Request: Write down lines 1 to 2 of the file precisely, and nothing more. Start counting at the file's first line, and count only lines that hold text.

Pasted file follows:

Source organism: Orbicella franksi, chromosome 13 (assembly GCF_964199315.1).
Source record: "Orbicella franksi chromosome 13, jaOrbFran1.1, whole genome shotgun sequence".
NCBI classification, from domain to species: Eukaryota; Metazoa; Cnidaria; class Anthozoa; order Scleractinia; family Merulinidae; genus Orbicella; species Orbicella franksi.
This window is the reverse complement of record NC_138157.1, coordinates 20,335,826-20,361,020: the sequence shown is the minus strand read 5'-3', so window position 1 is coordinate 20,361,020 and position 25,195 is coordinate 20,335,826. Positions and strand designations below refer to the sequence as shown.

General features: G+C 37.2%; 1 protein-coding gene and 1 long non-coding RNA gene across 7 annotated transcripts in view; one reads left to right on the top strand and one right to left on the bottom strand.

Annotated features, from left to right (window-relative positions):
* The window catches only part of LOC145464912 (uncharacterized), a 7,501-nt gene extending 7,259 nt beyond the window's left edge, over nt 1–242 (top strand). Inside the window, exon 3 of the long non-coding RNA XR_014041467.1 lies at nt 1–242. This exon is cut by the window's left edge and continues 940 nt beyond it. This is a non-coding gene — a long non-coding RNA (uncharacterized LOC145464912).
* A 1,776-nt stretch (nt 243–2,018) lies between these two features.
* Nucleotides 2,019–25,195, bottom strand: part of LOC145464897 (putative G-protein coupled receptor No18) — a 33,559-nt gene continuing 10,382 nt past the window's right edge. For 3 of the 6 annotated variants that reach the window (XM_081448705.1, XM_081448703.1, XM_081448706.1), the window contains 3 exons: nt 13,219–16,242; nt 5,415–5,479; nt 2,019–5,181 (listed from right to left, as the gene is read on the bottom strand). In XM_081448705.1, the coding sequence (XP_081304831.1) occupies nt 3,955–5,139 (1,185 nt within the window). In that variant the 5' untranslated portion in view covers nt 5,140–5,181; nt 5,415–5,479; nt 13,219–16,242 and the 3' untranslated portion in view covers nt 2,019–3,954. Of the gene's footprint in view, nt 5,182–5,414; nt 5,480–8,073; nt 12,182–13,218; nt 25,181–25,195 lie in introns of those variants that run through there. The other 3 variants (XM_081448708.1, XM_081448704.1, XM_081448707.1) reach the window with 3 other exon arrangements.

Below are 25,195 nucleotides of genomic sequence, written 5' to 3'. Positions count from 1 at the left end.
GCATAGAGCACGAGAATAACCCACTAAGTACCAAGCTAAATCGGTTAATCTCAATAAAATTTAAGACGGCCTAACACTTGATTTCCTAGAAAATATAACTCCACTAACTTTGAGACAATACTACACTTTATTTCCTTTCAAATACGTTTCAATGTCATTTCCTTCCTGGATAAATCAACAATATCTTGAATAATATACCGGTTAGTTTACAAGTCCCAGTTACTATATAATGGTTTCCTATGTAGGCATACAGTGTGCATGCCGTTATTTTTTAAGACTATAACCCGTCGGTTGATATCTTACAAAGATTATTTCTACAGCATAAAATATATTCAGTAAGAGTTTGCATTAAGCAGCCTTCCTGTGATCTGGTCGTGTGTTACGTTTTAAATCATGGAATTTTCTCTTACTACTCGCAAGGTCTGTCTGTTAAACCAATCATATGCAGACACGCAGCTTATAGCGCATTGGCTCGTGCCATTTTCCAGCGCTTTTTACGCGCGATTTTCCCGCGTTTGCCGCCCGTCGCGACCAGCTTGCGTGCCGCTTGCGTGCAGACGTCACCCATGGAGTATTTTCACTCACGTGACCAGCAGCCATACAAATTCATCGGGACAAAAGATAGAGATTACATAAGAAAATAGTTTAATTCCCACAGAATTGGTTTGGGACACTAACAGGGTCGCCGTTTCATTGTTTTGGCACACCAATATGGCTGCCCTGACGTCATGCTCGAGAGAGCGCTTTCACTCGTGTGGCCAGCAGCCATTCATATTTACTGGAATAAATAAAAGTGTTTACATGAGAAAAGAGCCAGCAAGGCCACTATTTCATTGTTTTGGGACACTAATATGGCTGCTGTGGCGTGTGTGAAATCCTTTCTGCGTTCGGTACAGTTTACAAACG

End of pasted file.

Source organism: Orbicella franksi, chromosome 13 (assembly GCF_964199315.1).
Source record: "Orbicella franksi chromosome 13, jaOrbFran1.1, whole genome shotgun sequence".